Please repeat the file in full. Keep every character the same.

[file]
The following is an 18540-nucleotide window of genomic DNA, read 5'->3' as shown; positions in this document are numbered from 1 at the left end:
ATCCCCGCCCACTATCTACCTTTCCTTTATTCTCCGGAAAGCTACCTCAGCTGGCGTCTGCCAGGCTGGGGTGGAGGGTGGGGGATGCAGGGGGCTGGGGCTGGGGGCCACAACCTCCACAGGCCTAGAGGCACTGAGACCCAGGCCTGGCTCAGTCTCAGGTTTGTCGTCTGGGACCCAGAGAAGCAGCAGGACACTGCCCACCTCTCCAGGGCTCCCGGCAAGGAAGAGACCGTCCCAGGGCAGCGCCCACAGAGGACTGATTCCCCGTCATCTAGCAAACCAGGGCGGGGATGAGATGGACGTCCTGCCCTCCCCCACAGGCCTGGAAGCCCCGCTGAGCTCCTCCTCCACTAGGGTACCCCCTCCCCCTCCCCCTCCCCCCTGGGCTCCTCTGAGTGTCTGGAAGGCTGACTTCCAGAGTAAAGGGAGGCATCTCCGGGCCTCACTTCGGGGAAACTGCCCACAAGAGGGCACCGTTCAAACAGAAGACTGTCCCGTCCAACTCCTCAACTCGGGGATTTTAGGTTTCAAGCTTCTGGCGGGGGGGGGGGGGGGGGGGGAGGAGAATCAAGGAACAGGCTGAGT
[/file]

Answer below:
The following is an 18540-nucleotide window of genomic DNA, read 5'->3' as shown; positions in this document are numbered from 1 at the left end:
ATCCCCGCCCACTATCTACCTTTCCTTTATTCTCCGGAAAGCTACCTCAGCTGGCGTCTGCCAGGCTGGGGTGGAGGGTGGGGGATGCAGGGGGCTGGGGCTGGGGGCCACAACCTCCACAGGCCTAGAGGCACTGAGACCCAGGCCTGGCTCAGTCTCAGGTTTGTCGTCTGGGACCCAGAGAAGCAGCAGGACACTGCCCACCTCTCCAGGGCTCCCGGCAAGGAAGAGACCGTCCCAGGGCAGCGCCCACAGAGGACTGATTCCCCGTCATCTAGCAAACCAGGGCGGGGATGAGATGGACGTCCTGCCCTCCCCCACAGGCCTGGAAGCCCCGCTGAGCTCCTCCTCCACTAGGGTACCCCCTCCCCCTCCCCCTCCCCCCTGGGCTCCTCTGAGTGTCTGGAAGGCTGACTTCCAGAGTAAAGGGAGGCATCTCCGGGCCTCACTTCGGGGAAACTGCCCACAAGAGGGCACCGTTCAAACAGAAGACTGTCCCGTCCAACTCCTCAACTCGGGGATTTTAGGTTTCAAGCTTCTGGCGGGGGGGGGGGGGGGGGGGGAGGAGAATCAAGGAACAGGCTGAGT